Will the world emerge from the coronavirus pandemic clean? Two experts make a devastating verdict: the world is currently even less prepared for a new pandemic than it was in 2019. Too little has happened. And international negotiations threatened to fizzle out.
The coronavirus pandemic isn't over yet, but experts are warning that the next plague is only a matter of time. However, according to the World Health Organization (WHO), the world would then not be better prepared than for the Corona outbreak in 2019. In view of the economic effects and the limited financial leeway in many countries, the situation could even get worse, complain the two former chairmen of a WHO commission, who presented concrete recommendations for better preparations for a pandemic a year ago. With the falling number of cases in Western countries, the topic is losing momentum, complained Ellen Johnson Sirleaf and Helen Clark.
But they warn that unless the pace of realignment of international health cooperation picks up, it will be years before the world can deal with a similar threat. "If a new health threat were to emerge this year, the world would have to use much the same tools as 2019," Clark said.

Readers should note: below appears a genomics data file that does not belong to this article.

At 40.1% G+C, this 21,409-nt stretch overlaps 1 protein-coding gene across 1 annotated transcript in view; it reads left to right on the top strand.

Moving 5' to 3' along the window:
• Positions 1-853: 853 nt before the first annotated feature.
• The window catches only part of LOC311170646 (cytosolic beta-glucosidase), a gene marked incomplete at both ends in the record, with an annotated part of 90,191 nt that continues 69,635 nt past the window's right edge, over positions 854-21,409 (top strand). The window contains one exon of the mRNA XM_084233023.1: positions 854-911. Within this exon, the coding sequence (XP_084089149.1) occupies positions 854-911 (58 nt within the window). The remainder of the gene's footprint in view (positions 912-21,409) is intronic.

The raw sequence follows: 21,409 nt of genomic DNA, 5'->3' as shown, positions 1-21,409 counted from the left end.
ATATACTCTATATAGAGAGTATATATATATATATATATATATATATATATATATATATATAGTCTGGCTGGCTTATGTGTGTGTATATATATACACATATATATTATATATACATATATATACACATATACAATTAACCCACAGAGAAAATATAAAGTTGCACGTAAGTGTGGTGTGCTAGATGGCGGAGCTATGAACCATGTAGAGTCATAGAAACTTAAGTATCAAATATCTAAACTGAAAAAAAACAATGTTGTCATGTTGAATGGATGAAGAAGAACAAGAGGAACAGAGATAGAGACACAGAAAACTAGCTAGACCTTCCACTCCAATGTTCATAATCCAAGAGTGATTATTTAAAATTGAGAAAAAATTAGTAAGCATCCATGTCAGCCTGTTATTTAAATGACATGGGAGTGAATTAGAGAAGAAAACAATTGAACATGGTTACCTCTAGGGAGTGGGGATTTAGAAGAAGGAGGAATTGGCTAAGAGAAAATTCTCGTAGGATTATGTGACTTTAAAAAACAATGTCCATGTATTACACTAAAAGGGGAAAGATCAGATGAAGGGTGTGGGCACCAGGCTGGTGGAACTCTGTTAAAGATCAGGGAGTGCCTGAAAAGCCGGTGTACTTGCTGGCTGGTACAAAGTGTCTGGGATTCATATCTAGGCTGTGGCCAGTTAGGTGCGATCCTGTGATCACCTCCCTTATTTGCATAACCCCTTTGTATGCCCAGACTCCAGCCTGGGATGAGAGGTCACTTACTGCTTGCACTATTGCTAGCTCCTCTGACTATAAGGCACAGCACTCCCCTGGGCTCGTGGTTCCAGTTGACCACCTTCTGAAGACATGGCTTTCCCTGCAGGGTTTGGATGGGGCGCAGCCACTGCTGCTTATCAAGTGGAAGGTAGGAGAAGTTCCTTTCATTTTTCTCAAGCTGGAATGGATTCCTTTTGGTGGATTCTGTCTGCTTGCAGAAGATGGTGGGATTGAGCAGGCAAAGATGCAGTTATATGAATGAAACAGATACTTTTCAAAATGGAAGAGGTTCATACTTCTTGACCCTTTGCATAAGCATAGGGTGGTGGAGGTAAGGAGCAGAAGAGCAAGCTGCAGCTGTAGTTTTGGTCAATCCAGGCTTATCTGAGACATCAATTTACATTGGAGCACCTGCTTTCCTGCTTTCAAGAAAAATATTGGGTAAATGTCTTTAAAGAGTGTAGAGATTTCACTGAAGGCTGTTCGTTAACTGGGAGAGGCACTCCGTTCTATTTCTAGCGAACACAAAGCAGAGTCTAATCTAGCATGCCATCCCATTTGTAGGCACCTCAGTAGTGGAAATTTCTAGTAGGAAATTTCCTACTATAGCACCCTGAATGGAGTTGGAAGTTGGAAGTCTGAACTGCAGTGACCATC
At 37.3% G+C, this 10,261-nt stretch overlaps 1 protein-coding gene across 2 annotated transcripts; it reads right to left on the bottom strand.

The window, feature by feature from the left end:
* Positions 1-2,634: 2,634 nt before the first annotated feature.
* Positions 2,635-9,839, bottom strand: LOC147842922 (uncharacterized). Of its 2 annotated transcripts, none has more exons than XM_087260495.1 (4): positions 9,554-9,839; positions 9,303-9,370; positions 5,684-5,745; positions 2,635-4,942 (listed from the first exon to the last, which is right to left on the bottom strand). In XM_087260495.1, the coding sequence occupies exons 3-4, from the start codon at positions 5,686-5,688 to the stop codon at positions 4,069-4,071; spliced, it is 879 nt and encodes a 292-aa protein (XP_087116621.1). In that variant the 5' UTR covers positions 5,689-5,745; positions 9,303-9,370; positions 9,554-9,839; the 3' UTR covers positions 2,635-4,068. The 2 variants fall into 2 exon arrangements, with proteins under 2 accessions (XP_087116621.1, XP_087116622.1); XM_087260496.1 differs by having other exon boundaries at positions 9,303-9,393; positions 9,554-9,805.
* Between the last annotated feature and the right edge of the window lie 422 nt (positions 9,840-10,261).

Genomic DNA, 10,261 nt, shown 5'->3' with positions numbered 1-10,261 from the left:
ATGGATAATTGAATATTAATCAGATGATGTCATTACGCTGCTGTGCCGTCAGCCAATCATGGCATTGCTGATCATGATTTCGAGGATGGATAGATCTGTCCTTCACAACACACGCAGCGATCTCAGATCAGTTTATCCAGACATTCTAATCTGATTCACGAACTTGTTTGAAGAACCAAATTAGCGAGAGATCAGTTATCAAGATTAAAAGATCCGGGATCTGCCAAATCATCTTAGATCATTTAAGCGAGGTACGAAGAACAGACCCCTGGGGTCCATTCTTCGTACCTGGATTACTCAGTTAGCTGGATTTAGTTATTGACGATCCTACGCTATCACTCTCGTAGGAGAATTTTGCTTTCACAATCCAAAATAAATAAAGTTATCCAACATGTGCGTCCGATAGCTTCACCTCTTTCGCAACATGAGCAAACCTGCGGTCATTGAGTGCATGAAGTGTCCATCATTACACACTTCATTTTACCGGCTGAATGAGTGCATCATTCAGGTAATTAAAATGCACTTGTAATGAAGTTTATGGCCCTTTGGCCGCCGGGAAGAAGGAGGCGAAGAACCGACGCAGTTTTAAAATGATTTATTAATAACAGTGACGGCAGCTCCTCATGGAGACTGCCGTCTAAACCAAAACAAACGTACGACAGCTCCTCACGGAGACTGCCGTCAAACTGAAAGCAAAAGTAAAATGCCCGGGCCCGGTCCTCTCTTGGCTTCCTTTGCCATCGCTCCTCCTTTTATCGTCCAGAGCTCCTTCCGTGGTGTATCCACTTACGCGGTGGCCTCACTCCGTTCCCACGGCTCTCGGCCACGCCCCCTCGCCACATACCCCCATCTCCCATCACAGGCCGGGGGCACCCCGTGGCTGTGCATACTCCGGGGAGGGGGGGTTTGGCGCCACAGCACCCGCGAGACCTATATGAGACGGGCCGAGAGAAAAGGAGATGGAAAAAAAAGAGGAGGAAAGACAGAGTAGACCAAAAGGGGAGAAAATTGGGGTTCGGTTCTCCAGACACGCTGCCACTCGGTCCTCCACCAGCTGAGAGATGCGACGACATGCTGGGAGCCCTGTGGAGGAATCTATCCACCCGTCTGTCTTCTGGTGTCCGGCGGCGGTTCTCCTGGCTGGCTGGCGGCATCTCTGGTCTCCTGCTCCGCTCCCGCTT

The WHO had commissioned Sirleaf, the former President of Liberia, and Clark, the former Prime Minister of New Zealand, to examine how the corona pandemic was being managed and to make suggestions for improvement. The experts praised promises for better funding for the WHO and a World Bank pandemic fund. But voluntary payments, which also come from development aid budgets, are not enough.
Sirleaf and Clark also welcomed negotiations for an international agreement to better prepare for the pandemic. On December 1, 2021, the 194 WHO members decided to reach an agreement to better manage pandemics in the future. Up for debate are, for example: better tools to detect pandemics early, new decision-making bodies and more money. However, the WHO does not plan to conclude the new agreement or contract until May 2024. Sirleaf and Clark complained that this was taking too long and the efforts threatened to end in vain if the talks became overloaded.